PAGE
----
Regularly and thoroughly clean your hands with an alcohol-based hand rub or wash them with soap and water. Washing your hands with soap and water or using alcohol-based hand rub kills viruses that may be on your hands.
Maintain at least 1 metre (3 feet) distance between yourself and anyone who is coughing or sneezing. This is because when someone coughs or sneezes they spray small liquid droplets from their nose or mouth which may contain virus. If you are too close, you can breathe in the droplets, including the COVID-19 virus if the person coughing has the disease.
Avoid touching eyes, nose and mouth. This is because we touch many surfaces and can pick up viruses. Once contaminated, hands can transfer the virus to your eyes, nose or mouth. From there, the virus can enter your body and can make you sick.
Follow good respiratory hygiene. This means covering your mouth and nose with your bent elbow or tissue when you cough or sneeze. Then dispose of the used tissue immediately.
Stay home if you feel unwell. If you have a fever, cough and difficulty breathing, seek medical attention and call in advance. Follow the directions of your local health authority.
Keep up to date on the latest COVID-19 hotspots (cities or local areas where COVID-19 is spreading widely). If possible, avoid traveling to places – especially if you are an older person or have diabetes, heart or lung disease.
Can pets at home spread the new coronavirus (2019-nCoV)?
At present, there is no evidence that companion animals/pets such as dogs or cats can be infected with the new coronavirus. However, it is always a good idea to wash your hands with soap and water after contact with pets. This protects you against various common bacteria such as E.coli and Salmonella that can pass between pets and humans.
Do vaccines against pneumonia protect you against the new coronavirus?
No. Vaccines against pneumonia, such as pneumococcal vaccine and Haemophilus influenza type B (Hib) vaccine, do not provide protection against the new coronavirus.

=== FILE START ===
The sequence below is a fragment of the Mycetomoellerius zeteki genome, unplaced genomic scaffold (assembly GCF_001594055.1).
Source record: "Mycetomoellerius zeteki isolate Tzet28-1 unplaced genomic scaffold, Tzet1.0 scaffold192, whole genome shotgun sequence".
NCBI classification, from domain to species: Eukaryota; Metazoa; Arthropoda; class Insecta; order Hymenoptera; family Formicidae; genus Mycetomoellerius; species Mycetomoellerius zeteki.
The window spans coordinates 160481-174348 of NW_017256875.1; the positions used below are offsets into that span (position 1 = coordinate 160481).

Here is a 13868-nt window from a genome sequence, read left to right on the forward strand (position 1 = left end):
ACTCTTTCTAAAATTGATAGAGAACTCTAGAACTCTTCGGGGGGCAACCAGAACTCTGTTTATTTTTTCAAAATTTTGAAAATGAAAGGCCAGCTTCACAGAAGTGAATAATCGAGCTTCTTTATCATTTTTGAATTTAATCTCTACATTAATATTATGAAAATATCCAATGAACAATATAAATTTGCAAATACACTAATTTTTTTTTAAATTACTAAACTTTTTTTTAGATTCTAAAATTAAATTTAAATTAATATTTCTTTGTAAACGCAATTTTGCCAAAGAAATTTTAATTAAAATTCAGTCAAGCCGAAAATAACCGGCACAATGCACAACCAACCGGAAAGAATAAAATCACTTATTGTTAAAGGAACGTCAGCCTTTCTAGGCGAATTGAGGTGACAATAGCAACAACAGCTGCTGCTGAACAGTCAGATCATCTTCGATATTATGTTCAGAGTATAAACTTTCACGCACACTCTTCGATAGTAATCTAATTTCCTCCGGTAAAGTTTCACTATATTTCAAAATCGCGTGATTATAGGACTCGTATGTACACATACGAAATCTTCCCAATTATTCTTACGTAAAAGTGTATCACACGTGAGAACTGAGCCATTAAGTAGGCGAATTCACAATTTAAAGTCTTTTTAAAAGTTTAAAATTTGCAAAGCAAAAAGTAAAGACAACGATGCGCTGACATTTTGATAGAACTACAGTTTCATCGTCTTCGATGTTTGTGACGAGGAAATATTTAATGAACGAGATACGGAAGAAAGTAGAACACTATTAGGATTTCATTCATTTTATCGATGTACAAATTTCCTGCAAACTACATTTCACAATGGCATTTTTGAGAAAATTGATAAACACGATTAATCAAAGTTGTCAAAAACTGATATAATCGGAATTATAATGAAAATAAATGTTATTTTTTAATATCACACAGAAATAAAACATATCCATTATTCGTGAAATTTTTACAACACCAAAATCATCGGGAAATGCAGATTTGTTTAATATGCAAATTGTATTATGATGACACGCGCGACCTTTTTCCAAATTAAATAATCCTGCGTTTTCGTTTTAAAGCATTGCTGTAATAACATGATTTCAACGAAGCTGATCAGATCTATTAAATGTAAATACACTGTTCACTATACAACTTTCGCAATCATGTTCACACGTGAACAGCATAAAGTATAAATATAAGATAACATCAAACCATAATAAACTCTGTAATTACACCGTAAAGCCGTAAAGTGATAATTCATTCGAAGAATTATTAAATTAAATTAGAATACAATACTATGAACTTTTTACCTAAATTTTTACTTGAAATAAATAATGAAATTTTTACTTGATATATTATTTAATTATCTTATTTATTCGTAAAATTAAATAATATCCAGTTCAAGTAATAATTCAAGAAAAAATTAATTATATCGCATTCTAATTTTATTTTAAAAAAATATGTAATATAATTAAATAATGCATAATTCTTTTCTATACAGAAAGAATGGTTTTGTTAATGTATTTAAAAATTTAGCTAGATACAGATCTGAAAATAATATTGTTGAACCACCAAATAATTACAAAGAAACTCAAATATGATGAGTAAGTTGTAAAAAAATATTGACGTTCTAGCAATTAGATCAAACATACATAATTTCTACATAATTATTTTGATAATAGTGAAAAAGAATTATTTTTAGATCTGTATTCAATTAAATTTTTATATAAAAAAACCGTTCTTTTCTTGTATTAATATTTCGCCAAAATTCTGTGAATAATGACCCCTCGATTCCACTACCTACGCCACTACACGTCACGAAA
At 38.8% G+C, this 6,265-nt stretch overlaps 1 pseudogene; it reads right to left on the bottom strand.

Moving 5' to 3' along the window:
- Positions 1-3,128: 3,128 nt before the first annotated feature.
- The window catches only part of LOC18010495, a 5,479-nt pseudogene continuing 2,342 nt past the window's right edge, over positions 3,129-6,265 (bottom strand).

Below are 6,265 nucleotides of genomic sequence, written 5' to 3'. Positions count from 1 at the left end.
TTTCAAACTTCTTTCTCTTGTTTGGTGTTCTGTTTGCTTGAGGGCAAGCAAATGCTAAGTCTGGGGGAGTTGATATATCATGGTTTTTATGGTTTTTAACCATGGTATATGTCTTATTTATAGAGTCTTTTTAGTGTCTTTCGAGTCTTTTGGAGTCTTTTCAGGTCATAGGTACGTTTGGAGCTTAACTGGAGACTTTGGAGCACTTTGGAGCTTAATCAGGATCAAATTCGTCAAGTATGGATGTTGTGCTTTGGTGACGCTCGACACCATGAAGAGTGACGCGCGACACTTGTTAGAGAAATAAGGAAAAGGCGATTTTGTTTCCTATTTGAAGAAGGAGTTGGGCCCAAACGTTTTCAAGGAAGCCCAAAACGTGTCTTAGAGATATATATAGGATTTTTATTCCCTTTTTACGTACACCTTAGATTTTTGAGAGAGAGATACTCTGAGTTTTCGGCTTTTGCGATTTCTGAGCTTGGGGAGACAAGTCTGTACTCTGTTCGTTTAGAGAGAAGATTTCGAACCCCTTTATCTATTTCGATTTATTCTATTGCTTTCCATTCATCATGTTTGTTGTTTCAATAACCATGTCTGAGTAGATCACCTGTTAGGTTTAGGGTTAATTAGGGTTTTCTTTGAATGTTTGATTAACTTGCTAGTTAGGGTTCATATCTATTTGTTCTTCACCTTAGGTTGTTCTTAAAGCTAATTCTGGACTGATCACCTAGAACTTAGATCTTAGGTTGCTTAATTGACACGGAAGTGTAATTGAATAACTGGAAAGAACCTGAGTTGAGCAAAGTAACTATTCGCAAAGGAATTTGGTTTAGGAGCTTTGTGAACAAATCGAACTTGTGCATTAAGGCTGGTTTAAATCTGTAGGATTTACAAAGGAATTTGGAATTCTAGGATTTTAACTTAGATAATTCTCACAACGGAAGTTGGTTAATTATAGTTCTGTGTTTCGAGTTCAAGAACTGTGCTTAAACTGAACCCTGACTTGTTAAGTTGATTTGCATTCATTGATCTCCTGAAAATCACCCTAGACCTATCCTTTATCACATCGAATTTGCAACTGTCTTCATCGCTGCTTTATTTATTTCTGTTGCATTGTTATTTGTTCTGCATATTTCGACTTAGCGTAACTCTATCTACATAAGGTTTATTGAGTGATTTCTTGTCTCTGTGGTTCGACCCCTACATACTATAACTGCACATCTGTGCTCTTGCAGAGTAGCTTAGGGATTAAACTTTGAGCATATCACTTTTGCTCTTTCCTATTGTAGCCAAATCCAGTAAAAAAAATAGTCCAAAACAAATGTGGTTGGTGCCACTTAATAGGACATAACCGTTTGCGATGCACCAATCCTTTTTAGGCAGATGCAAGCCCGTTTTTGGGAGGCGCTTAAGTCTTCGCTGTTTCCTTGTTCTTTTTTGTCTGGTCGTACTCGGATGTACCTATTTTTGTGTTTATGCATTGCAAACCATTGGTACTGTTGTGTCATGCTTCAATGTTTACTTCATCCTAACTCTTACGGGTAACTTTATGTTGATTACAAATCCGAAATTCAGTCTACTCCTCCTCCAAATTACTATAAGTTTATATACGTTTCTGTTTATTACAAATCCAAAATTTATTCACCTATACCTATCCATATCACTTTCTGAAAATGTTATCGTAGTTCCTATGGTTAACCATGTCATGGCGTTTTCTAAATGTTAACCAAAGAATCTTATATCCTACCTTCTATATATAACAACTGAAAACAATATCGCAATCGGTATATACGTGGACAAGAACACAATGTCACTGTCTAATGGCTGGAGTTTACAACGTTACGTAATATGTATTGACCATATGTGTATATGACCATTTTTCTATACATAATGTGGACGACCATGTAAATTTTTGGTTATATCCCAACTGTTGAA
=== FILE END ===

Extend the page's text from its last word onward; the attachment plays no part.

The virus is so new and different that it needs its own vaccine. Researchers are trying to develop a vaccine against 2019-nCoV, and WHO is supporting their efforts.
Although these vaccines are not effective against 2019-nCoV, vaccination against respiratory illnesses is highly recommended to protect your health.
Can regularly rinsing your nose with saline help prevent infection with the new coronavirus?
No. There is no evidence that regularly rinsing the nose with saline has protected people from infection with the new coronavirus.
There is some limited evidence that regularly rinsing nose with saline can help people recover more quickly from the common cold. However, regularly rinsing the nose has not been shown to prevent respiratory infections.
Can gargling mouthwash protect you from infection with the new coronavirus?
No. There is no evidence that using mouthwash will protect you from infection with the new coronavirus.
Some brands or mouthwash can eliminate certain microbes for a few minutes in the saliva in your mouth. However, this does not mean they protect you from 2019-nCoV infection.
Can COVID-19 be caught from a person who has no symptoms? Find out
Many people with COVID-19 experience only mild or no symptoms. Is the spread of disease from an infected person who does not show any symptoms at the beginning possible? Find out.